Now, had it not been for the rampant deregulation proposed by many of the same teabaggers who are now complaining about deficits (see Graham, Phil), the banking industry would likely not have imploded under the weight of bad investments made on mortgage-backed securities and credit default swaps. The combination of a movement to deregulate businesses that were regulated in the aftermath of the Great Depression, plus the desire to do nothing in terms of fiscal stimulus in the face of a major financial disaster, is what gets these folks labeled as "neo-Hooverites" -- proposing essentially the same kinds of things that the Hoover administration proposed in the first years of the Depression, with disastrous results.

What's needed now is not to stop spending, but to spend a great deal more on large-scale, high-employment public works projects that will put many, many people to work, and, if done in the right spirit, also set us up for a green, post-industrial economy. To say "stop spending" is to say "sink into the Second Great Depression," and suffer with an outdated and inefficient public infrastructure.

Erin

Hi, Scott,
Well, I can tell now why I'm not usually engaging in political discussions online because I just spent my 2 mile walk trying to figure out how to talk to you, or to get you to see that I'm not "uninformed about economics", how I resent the fact that you still used the term "teabag" early on in your response to me and how to make you see that I had to make myself be considerate of the rest of your post even though I felt insulted that you were still using that epithet. The truth is, I'm not economically ignorant (I don't have an Economics degree, but I do have a Masters degree, so I am educated). I just happen to believe in a different way to stimulate the economy that you do, and my way is also reasonable in ways. Probably a combination of our ideas would be a good way to go. I don't think that you and I would be able to have a productive conversation about it simply because we are strangers to each other and have no motivation to really 'listen' to each other. My husband goes on trips with his guy friends, some of whom are Republicans, and some of whom are Democrats. They have great political discussions because they want to be respectful of each other and keep their friendships healthy. We have no such motivation. If I wanted you to take anything from me, a stranger that you did graciously allow to post on your blog, it would be that if you want people to listen to your arguments, which I'm sure you sincerely believe in, don't use insulting language. Don't say things like "teabaggers, or "stupid" or "pure, concentrated dumb". It only makes someone like me doubt that you want to open up discussion at all, or doubt that you're a nice person, which you probably are. It closes my mind to what you are saying, or I have to try hard to make myself read your viewpoint because I don't believe that you have any interest in listening to mine.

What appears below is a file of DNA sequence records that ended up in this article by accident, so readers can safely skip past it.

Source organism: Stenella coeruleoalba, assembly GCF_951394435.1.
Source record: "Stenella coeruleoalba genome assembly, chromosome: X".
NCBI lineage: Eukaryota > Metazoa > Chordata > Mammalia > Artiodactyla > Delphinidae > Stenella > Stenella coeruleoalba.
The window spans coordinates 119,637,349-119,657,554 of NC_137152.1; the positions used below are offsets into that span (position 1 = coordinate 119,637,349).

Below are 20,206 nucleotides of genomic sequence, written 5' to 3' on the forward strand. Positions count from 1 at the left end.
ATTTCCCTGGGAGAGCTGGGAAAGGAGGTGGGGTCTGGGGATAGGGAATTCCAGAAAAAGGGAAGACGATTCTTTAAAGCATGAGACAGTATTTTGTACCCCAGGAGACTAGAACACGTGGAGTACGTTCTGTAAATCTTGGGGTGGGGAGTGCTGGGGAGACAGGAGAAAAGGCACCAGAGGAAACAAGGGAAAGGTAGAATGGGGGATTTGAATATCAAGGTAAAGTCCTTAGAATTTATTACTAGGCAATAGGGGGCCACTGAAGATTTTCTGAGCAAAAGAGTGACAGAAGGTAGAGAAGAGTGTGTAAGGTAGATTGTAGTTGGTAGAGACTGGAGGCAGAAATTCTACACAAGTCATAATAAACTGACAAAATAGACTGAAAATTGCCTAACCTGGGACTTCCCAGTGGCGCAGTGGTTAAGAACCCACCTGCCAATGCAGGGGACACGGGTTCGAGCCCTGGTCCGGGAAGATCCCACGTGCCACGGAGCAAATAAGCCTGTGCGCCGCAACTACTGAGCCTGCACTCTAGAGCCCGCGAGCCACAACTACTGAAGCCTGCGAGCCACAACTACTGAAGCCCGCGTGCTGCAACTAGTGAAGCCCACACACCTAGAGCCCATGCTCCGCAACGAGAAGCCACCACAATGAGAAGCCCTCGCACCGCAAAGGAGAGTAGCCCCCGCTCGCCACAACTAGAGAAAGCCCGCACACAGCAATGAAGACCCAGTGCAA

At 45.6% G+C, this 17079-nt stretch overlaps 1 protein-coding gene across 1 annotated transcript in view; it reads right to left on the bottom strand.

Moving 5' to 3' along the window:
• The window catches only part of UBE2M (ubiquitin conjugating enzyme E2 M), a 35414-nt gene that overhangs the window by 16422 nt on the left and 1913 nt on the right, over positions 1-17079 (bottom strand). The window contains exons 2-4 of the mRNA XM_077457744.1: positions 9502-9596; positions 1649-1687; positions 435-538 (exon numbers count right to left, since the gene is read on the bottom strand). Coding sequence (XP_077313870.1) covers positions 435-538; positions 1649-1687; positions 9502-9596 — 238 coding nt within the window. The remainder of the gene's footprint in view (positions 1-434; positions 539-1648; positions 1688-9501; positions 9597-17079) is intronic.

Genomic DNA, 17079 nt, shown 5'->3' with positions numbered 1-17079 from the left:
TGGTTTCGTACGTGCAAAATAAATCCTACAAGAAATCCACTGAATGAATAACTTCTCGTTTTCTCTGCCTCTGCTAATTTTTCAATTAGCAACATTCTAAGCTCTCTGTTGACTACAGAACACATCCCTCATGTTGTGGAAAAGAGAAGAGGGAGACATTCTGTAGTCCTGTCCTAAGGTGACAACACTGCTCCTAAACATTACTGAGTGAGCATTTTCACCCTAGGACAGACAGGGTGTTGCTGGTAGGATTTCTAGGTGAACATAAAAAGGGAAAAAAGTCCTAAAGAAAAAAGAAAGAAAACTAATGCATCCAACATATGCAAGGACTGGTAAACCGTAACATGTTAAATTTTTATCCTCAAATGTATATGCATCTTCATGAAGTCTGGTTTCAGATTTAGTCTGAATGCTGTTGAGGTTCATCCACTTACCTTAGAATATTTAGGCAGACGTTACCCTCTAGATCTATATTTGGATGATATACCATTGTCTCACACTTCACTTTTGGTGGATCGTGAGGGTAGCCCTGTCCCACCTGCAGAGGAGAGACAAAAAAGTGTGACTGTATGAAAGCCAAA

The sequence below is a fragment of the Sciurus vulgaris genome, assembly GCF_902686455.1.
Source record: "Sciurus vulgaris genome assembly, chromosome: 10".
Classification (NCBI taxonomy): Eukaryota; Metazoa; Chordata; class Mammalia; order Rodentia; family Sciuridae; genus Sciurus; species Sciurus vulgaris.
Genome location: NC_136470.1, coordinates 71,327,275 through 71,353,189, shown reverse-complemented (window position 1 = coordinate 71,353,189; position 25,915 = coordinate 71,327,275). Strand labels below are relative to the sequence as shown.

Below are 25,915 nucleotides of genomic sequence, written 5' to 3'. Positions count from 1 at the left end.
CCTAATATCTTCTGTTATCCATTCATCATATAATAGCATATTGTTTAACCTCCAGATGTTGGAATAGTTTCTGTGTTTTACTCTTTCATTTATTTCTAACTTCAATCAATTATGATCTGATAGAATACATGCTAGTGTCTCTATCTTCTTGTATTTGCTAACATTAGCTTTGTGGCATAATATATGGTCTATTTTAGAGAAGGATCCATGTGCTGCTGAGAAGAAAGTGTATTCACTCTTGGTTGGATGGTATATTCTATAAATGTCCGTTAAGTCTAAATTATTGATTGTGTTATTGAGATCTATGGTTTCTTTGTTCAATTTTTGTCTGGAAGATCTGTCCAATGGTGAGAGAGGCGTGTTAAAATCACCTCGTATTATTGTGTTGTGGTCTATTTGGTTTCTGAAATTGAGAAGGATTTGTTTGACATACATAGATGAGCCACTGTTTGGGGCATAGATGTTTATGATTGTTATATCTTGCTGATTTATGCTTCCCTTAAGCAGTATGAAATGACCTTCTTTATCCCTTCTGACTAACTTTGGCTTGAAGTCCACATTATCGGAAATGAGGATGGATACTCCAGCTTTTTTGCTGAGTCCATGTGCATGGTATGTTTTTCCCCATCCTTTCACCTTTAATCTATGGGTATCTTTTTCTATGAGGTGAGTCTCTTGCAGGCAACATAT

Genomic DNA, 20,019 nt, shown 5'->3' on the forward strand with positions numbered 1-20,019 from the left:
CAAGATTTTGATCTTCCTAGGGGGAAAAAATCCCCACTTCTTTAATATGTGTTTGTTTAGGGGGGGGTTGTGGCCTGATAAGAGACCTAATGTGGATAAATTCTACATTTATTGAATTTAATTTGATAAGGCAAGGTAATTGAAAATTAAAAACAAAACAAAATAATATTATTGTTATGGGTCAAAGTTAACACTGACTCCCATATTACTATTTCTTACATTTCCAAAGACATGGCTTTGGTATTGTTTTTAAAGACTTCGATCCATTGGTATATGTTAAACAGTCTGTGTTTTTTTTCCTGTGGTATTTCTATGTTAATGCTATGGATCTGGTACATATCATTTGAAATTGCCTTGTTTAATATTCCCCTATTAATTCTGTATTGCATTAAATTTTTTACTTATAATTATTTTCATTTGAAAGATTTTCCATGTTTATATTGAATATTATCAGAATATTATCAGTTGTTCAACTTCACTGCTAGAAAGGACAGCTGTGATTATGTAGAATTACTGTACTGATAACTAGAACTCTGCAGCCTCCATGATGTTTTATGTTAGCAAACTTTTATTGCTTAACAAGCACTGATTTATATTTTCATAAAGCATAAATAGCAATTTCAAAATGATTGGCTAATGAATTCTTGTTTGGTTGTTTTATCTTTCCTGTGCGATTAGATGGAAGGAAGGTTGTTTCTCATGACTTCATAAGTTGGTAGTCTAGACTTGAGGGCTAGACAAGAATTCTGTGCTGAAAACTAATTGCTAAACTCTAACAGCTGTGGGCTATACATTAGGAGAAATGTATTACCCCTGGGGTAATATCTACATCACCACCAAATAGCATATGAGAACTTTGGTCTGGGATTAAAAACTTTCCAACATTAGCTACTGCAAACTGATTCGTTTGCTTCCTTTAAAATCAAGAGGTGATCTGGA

Anyway, I'm going to go enjoy my Saturday. Thank you for letting me post.

Scott Paeth

Since your ideas, or at least those of the teapartiers that you're defending, seem to amount to "stop spending," while mine amount to "spend a lot more," how do you imagine a combination of those ideas could work?

You're upset because I called ideas that I find to be self-evidently dumb, well, dumb. They're not dumb because I don't like them, they're dumb because they don't work, they're proven not to work, and their opposites are proven to work. This is black letter economic theory, tainted only by the supply-side irrationality and libertarian deregulation fever of the past two decades. We used to know how to keep an economy running. The last eight years have been so thoroughly dominated by right-wing ideologues and economic know-nothings, led by the know-nothing-in-chief George Bush, that we've fallen into a deep pit of economic crisis with a deficit run stimulus package as the only viable way out. My worry isn't debt right now, it's that Obama won't be bold enough to use the opportunity provided by the economic crisis to a) really make some changes and b) set us on a path of long-term economic stability.

When he does that, then I'll start worrying about deficits.

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Scott Paeth teaches Religious Studies at DePaul University